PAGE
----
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Sunday, October 30, 2016

Impact of Quality by Design on Topical Product Excipient Suppliers, Part I: A Drug Manufacturer's Perspective

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QbD concerns of topical product development scientists


When focusing on topical product risk and criticality as related to raw materials, typical CQA items are phase separation, rheology, precipitation of dissolved active/excipient or particle changes in suspended active, microbial contamination, pH, assay/impurities, heavy metals, and residual solvents.
Phase separation. Phase separation of a topical product in a multi-use container can result in super-potent dosing for some of the treatment applications and sub-potent dosing for the remaining treatment applications. In the example QTPP for fluorouracil cream (7), this element was labeled “homogeneity and tube uniformity.” Phase separation can be most dramatic when the active is found primarily in the dispersed phase of a product that contains little of the dispersed phase (e.g., a hydrophobic drug that is almost completely dissolved in the oil phase of an oil-in-water emulsion that has more than 85% water). If this product is a cream that separates into a half milliliter of oil-rich phase that is at the orifice of the tube, then 90% of the drug may be applied in the first few applications. Alternatively, if the separated oil-rich phase of a lotion creams to the top of a bottle fitted with a pump that has a long dip tube, then 90% of the drug may remain inside the bottle and never be applied. Another example is when a gel containing uniformly dispersed solid-drug particles loses viscosity on storage and the previously dispersed drug falls to the bottom of the container. For topical products that are semisolids or fluid dispersions, assuring content uniformity (i.e., avoiding phase separation) tends to dominate the control strategy.
Rheology. Rheology is the science that characterizes the flow of materials. For topical products, rheology considers the impact of shear on the apparent viscosity of a non-Newtonian liquid. Rheological behavior is directly correlated to microstructure of a topical product formulation. For two products that have the same composition (qualitatively [Q1] and quantitatively [Q2] the same), if they have the same microstructure (Q3), then these two products will have the same bioavailability. The manufacturing process can have a significant impact on the formulation microstructure (6). This means that characterizing rheological behavior as a function of excipient variability, processing parameters, and even active purity or particle size distribution may provide valuable insight with regards to the microstructure of the product. Dramatic change in rheological properties may affect the bioavailability. This impact applies to rheological changes over the shelf-life of the product, lot-to-lot changes in the rheology of the product, and differences in rheological properties between a generic formulation and the reference listed drug.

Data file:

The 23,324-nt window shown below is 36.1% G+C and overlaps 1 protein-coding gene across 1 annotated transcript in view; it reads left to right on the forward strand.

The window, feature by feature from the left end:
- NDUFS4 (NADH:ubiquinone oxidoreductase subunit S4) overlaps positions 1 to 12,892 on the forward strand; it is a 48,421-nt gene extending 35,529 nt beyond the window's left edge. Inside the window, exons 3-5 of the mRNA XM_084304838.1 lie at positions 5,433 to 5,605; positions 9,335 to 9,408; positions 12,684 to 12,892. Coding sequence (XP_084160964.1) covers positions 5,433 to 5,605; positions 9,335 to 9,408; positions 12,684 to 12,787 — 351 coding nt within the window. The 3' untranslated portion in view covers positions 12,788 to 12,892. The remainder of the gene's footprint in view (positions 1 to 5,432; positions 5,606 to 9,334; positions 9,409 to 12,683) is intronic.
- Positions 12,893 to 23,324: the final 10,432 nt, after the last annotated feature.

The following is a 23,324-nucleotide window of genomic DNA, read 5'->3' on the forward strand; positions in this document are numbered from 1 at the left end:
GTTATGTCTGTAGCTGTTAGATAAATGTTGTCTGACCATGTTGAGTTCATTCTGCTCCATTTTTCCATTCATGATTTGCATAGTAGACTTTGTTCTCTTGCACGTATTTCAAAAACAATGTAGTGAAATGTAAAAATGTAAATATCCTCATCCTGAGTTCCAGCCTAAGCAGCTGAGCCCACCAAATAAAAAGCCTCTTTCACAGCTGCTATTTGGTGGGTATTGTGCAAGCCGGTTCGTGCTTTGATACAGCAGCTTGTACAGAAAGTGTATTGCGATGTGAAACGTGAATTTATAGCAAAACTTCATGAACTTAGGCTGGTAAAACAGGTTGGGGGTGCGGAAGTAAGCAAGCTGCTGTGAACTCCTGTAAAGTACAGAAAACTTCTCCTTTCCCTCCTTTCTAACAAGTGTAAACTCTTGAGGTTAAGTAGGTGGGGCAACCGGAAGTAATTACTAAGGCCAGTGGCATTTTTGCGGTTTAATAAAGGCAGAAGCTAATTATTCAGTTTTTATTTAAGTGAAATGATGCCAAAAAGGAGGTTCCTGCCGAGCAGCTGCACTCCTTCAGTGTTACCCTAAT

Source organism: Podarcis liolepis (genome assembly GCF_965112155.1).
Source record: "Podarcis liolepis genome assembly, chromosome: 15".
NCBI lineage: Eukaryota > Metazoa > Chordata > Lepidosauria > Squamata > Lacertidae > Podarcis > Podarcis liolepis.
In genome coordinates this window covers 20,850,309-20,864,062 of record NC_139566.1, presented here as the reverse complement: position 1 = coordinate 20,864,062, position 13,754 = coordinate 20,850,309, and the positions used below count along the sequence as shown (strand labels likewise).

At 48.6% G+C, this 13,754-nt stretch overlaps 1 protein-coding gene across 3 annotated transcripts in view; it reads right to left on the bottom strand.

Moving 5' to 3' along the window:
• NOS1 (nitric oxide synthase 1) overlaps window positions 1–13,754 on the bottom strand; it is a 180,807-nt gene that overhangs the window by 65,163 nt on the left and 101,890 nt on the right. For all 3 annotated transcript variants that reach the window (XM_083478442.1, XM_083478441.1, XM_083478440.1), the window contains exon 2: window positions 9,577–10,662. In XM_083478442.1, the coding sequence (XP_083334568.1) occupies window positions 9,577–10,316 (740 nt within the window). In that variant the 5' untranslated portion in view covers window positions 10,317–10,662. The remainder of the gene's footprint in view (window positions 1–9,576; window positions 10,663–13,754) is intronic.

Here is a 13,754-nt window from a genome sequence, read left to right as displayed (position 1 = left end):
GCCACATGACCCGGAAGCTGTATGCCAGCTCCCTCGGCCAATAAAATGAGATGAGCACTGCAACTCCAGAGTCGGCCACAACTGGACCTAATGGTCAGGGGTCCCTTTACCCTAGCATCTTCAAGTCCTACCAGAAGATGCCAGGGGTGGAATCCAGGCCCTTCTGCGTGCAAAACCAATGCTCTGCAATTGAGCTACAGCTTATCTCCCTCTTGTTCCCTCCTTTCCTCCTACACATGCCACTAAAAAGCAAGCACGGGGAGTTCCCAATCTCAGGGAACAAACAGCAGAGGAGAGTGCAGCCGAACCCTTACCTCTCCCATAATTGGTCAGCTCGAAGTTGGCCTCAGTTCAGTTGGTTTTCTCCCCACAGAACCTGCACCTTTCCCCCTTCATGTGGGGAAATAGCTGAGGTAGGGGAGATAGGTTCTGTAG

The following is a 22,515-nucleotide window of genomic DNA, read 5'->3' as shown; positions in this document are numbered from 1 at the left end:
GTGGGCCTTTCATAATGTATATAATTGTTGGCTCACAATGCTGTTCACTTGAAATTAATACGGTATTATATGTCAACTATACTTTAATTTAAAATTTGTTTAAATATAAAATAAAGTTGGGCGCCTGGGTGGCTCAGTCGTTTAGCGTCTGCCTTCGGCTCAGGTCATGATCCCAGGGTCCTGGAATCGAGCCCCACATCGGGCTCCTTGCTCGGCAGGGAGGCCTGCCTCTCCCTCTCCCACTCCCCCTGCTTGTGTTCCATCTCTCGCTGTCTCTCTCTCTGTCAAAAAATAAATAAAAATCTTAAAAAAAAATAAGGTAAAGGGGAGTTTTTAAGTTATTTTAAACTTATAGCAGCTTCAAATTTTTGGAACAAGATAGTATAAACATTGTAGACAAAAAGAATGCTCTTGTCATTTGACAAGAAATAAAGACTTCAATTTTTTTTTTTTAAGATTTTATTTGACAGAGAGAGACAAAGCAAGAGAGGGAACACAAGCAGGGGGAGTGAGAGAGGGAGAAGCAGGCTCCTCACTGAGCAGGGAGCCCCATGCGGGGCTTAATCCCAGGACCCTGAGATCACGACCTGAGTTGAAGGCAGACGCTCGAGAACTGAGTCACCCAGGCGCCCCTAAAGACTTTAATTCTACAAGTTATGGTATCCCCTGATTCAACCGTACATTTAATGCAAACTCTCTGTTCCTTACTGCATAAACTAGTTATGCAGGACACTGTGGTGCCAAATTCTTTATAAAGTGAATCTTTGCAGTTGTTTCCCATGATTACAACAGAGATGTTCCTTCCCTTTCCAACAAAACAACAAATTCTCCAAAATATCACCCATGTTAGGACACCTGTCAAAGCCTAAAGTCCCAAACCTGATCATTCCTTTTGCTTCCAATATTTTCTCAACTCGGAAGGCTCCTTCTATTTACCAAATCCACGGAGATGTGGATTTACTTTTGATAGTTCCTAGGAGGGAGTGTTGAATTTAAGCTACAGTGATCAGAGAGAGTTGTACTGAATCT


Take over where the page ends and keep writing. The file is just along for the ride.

Precipitation. If the API is completely dissolved in the topical product, then it must remain completely dissolved over the shelf life of the product. Because only dissolved drug penetrates the stratum corneum of intact skin (14), the precipitation of drug is expected to change bioavailability. Formulations that are prone to supersaturation, followed by unpredictable timing for precipitation, are rarely viable commercial products. Likewise, topical products formulated near API saturation that precipitate with relatively small drops in temperature need to rapidly redissolve upon storage at their labeled temperature range to be viable commercial products. Concerns about precipitation midway through stability of a material completely dissolved at product release are not limited to API. A good illustration of the preservative methylparaben precipitating out of a topical gel is provided in the specification and examples of US patent 8,053,427 (15).
Particle changes. If the drug substance is dispersed in the formulation as solid particles, particle size and content uniformity throughout the entire container/closure system will be two critical attributes for the topical drug product. Characterization of segregation and/or aggregation of particles will be necessary, in addition to demonstrating that no changes in the drug substance polymorph occur throughout the stability studies. Particle size of the drug substance throughout the shelf life of the topical product must be determined and may need to be controlled. For particles less than 10 microns, changes in particle size and/or morphology of suspended drugs in topical products are presumed to change bioavailability (14, 16).
Microbial contamination. It is important that products applied to the skin are not contaminated by bacteria or fungi and for this reason, topical products, especially products packaged in multiple-use containers, are usually preserved. Healthy skin provides a reasonably effective barrier against microbes, but this barrier is often compromised in skin conditions that are treated with topical products. Products applied to the face will eventually find their way into a patient’s eyes, which is another reason that even vehicle controls must be adequately preserved to assure patient safety. For topical products, passing United States Pharmacopeia (USP) <51> Antimicrobial Effectiveness Testing (AET) over the entire product shelf life is sufficient to assure that if contaminated, the product will not support growth and be a risk to the patient (17). AET testing assumes that incoming raw materials will not have significant lot-to-lot differences in the level of bacteria/fungi contaminating the API or excipients that are used to make the product.